• The story was released on VHS in the UK in 2000 from BBC Video, with the fourth episode reconstructed by the Doctor Who Restoration Team using still photos, existing clips and the surviving audio soundtrack. This release was a double-tape set entitled "Doctor Who: The Cybermen Box Set: The Tenth Planet and Attack of the Cybermen". In the U.S. and Canada both stories were released individually in 2001.
  • The existing clips from the missing final episode – 8 mm film recordings made by fans and a 16mm film clip of the regeneration (from a 1973 edition of Blue Peter) – were included in the DVD release Lost in Time in 2004. The only surviving clip of the regeneration was also released as a special feature on the DVD releases for The Three Doctors and Castrovalva.
  • The soundtracks for The Tenth Planet and The Invasion, put together from fan-made recordings, along with a bonus disc, The Origins of the Cybermen, an audio essay by Cyberman actor David Banks, were released on CD in a collector's tin called Doctor Who: Cybermen.

Music release

Dr Who - Music from the Tenth Planet
Soundtrack album
Released 2000
Genre Soundtrack
Length 19:01
Label Ochre Records
Doctor Who soundtrack chronology
Doctor Who at the BBC Radiophonic Workshop Volume 2: New Beginnings 1970–1980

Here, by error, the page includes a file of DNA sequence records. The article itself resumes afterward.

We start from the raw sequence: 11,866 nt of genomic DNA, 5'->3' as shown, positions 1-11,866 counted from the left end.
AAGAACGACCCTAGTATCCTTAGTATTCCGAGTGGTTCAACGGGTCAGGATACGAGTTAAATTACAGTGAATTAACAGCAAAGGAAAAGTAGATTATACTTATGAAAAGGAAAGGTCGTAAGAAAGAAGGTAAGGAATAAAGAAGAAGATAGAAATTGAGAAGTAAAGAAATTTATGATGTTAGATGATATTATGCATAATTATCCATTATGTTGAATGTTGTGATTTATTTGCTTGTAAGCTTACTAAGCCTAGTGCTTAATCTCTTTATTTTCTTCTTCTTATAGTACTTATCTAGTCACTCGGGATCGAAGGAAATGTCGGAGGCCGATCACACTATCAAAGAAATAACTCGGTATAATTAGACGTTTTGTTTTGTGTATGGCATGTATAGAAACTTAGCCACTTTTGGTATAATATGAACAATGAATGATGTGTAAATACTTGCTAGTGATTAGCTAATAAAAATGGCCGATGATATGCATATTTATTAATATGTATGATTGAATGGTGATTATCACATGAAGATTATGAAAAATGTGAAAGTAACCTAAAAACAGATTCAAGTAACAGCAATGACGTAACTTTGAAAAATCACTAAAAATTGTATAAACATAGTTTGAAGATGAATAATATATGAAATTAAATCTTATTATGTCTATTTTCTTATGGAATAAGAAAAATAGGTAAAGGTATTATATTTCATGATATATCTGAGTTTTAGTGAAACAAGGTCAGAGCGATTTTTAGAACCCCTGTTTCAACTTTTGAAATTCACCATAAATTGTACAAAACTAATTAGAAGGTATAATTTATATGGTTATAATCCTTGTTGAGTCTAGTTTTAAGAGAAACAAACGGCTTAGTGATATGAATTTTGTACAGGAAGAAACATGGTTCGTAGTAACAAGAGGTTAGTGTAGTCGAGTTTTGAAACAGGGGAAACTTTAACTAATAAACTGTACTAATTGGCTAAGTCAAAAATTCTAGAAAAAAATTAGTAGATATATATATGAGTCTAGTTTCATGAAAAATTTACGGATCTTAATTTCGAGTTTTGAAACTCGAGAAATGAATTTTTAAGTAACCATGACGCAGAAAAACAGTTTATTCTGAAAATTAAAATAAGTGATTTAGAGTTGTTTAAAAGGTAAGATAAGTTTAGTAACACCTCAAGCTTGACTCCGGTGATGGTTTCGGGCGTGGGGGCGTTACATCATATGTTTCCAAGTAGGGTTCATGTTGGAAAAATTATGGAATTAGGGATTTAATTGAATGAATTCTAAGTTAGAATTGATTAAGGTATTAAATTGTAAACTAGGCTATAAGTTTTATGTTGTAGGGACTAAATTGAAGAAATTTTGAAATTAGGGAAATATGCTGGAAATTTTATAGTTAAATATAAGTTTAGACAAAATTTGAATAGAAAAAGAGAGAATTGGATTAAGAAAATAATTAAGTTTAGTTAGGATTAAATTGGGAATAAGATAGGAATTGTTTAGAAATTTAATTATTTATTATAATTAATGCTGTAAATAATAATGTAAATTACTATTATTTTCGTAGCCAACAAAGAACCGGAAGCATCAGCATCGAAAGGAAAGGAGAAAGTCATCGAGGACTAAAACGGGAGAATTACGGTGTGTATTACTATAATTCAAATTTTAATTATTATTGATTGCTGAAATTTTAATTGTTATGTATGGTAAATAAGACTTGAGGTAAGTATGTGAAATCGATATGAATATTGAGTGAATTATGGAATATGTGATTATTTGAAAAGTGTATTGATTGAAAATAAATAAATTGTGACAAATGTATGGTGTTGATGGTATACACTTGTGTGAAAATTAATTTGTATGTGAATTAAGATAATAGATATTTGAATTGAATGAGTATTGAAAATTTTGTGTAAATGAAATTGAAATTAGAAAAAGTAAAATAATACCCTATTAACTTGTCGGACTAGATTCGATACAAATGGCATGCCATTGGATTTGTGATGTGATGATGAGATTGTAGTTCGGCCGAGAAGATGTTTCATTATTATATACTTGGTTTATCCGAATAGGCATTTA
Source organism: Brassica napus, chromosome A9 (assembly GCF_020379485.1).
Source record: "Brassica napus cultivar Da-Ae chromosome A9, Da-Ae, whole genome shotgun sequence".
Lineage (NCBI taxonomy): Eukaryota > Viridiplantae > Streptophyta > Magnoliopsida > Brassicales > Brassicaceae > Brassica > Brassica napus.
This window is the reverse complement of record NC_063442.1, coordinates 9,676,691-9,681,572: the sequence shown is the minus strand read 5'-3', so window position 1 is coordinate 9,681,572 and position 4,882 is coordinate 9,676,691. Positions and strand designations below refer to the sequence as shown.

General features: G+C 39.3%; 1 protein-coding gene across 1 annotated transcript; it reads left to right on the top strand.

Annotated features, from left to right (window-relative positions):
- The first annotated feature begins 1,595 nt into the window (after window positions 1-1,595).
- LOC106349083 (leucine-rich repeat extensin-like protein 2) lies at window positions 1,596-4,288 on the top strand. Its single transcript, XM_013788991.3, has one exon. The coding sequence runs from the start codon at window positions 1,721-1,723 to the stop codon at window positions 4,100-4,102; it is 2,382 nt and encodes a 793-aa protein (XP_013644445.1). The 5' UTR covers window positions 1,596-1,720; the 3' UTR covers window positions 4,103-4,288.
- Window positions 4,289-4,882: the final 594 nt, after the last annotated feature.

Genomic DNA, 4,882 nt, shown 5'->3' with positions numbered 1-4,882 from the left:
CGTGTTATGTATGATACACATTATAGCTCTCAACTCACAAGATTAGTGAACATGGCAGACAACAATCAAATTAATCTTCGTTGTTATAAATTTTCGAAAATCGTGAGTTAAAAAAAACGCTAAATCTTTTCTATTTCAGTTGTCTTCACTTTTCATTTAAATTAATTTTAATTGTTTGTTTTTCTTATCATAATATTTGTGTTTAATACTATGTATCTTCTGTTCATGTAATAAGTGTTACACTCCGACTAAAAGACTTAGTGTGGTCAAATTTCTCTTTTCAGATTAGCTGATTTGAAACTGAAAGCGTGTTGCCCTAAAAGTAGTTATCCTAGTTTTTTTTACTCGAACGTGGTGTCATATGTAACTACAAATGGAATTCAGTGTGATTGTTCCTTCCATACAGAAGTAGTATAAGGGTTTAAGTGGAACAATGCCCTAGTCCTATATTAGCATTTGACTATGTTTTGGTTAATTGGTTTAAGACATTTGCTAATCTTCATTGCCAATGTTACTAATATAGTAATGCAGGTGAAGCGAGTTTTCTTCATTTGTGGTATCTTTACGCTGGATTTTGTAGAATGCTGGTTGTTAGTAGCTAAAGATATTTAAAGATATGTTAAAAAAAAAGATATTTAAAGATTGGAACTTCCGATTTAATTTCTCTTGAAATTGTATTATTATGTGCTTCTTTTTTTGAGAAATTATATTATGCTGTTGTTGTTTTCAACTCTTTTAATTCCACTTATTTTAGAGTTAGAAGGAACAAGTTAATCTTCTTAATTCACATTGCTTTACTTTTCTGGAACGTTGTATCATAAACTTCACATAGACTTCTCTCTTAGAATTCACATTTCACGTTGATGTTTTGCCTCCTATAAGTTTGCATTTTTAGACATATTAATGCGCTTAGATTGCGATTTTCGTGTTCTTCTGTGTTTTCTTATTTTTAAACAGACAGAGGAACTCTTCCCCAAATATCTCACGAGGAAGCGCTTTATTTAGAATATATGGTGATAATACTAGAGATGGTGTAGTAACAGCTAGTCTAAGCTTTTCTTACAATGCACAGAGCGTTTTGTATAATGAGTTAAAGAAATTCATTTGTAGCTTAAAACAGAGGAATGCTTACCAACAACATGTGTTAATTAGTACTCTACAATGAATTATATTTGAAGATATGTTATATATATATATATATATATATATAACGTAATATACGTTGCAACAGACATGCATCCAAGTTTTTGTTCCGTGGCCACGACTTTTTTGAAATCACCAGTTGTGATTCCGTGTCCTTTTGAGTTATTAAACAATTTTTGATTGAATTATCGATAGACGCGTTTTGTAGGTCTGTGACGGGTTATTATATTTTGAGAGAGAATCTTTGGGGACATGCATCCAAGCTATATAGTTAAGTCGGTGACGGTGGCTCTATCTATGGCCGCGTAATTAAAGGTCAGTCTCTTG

(2000)
Dr Who - Music from the Tenth Planet Doctor Who at the BBC Radiophonic Workshop Volume 3: The Leisure Hive
(2002)

A CD of stock music used in this serial was released in 2000.[4]

Track listing

Track # Composer Track name
1 Roger Roger "Blast Off!"
2 Walter Scott "Music for Technology"
3 Douglas Gamley "Power Drill"
4 Martin Slavin "Space Adventure Part 1"
5 "Space Adventure Part 2"
6 "Space Adventure Part 3"
7 Dennis Farnon "Drama in Miniature Part 1"
8 "Drama in Miniature Part 2"
9 Douglas Gamley "Machine Room"
10 Robert Farnon "Drumdramatics 7"
11 "Drumdramatics 10"

References

  1. ^ Shaun Lyon et al. (2007-03-31). "The Tenth Planet". Outpost Gallifrey. Archived from the original on 2008-03-31. http://web.archive.org/web/20080331033327/http://www.gallifreyone.com/episode.php?id=dd. Retrieved 2008-08-30. 
  2. ^ "The Tenth Planet". Doctor Who Reference Guide. http://www.drwhoguide.com/who_2d.htm. Retrieved 2008-08-30. 
  3. ^ Sullivan, Shannon (2006-05-10). "The Tenth Planet". A Brief History of Time Travel. http://www.shannonsullivan.com/drwho/serials/dd.html. Retrieved 2008-08-30. 
  4. ^ (2000) Album notes for Dr Who - Music from the Tenth Planet [CD Booklet]. Cheltenham, Glos., UK: Ochre Records (OCH050).

External links

Reviews

Target novelisation